The phenotypes of the Abruptex class of N allele are modified by mutations at Ser, Dl, H and gro.

      Dominant lethal interaction of an allele of H with kniri-92f reported: transheterozygotes are never recovered.

      The H gene product is involved in the early nervous system differentiation and counteracts the action of other neurogenic genes.

      NM1 defines a new class of Notch allele: similarity with and lack of specificity of interaction of N- and NM1 with H, mam, gro and E(spl) suggest that the NM1 effect is due to modification in the intracellular signalling of the activated N receptor.

      Whereas H mutant alleles cause trichogen to tormogen double socket phenotype, heat shock ectopic Hairless-expression experiments produce double shaft tormogen to trichogen transformation, and bristle multiplication/loss phenotype similar to those caused by loss of function Notch mutations. Sensory organ precursor cell fate may require H to antagonise neurogenic gene functions and expression of distinct trichogen/tormogen sister cell pair may depend on asymmetry of H+ activity or their response to it. H has been cloned beginning with plasmid rescue of the insertion in HD179. Heat shock driven H+ line has been generated that rescues mutant H alleles. Mutant phenotype and expression studies suggest that neither fine spatial/temporal regulation nor high levels of H transcription are required for normal H function.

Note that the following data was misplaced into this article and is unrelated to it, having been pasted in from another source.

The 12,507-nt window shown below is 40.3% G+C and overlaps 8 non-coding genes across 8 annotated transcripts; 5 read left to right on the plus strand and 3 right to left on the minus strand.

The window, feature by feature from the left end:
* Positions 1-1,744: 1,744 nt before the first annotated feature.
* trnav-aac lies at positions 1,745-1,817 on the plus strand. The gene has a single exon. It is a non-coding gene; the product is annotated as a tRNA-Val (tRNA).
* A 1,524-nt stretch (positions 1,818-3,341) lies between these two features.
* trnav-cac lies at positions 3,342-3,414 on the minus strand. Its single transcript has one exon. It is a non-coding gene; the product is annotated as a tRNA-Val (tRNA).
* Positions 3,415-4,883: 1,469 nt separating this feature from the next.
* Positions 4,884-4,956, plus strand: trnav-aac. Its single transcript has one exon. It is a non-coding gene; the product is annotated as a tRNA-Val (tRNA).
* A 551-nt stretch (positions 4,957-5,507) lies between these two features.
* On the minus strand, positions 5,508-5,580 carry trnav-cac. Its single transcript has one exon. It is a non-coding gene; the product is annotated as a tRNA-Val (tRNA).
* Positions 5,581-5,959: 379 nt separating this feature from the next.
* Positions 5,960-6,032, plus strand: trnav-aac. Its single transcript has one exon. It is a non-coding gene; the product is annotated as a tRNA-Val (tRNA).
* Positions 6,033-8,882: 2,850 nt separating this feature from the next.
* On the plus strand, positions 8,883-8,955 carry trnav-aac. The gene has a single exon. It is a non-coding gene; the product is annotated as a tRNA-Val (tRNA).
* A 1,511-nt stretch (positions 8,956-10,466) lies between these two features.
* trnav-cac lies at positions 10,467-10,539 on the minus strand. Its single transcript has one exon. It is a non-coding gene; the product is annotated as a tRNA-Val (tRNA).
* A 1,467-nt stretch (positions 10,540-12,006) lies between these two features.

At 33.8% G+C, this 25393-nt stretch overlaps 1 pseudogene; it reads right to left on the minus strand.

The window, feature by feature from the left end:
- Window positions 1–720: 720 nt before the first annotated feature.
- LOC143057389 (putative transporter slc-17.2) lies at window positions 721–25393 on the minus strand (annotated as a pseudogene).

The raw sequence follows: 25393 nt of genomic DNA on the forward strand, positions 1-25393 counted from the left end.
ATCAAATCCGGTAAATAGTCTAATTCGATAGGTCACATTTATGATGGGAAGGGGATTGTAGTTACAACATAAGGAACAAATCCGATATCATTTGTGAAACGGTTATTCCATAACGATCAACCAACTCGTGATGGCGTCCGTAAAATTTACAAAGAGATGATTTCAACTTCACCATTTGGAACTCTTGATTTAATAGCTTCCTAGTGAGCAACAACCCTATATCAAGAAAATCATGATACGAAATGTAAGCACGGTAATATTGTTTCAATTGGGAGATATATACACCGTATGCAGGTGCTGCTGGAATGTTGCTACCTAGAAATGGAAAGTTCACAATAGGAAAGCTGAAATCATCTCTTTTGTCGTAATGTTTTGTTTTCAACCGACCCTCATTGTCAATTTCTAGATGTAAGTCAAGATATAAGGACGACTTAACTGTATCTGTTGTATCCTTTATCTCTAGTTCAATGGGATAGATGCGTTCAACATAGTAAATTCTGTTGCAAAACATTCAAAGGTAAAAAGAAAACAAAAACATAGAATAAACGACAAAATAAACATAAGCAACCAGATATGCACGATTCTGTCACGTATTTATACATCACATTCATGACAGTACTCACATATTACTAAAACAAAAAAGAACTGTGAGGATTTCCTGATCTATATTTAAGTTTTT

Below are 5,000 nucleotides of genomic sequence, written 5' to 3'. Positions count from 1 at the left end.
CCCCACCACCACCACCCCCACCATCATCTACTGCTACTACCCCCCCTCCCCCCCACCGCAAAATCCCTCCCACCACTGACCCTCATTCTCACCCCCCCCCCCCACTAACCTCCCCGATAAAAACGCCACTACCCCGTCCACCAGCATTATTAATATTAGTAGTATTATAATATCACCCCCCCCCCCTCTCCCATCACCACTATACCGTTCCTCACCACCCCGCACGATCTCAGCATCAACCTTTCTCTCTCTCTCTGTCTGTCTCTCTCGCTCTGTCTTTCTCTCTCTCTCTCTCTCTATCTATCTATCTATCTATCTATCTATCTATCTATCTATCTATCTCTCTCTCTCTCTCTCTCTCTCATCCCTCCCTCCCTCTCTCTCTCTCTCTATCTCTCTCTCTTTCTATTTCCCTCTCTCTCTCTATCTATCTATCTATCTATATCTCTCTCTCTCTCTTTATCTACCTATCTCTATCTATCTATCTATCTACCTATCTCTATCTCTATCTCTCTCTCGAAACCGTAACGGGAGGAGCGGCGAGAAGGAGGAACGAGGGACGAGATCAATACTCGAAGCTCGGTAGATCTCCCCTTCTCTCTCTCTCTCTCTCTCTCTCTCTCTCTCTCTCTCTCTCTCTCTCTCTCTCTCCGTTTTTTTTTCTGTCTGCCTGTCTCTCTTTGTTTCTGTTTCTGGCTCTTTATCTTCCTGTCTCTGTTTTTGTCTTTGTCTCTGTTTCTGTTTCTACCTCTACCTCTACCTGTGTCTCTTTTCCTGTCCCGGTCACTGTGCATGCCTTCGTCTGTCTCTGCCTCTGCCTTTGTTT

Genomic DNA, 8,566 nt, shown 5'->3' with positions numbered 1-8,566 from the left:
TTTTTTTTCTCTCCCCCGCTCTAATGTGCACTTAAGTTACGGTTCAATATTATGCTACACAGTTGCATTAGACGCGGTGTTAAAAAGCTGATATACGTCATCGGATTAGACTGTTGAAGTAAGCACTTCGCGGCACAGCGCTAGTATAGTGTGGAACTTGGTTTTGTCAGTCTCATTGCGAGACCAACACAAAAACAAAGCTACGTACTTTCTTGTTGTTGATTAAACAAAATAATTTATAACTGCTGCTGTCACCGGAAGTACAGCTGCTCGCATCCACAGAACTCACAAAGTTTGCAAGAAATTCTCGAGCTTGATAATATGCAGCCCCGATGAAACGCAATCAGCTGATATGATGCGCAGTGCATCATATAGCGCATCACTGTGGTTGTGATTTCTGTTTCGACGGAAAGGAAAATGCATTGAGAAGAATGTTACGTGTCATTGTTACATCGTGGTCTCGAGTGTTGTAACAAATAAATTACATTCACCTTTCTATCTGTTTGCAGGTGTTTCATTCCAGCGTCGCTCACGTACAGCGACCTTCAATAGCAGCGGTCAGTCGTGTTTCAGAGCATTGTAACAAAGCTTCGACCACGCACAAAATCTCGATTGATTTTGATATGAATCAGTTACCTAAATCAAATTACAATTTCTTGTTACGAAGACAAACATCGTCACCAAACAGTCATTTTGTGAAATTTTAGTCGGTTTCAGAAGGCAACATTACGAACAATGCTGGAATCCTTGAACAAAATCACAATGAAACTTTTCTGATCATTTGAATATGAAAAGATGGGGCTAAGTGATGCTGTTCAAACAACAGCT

A screen that identified Dominant suppressors of the wing phenotype associated with Dl9P and DlFE32 identified 12 new H alleles.

      In H mutants, neuronal precursors do not differentiate: H may be involved in specifying neuronal cell fate. H mutations show genetic interactions with neurogenic mutations.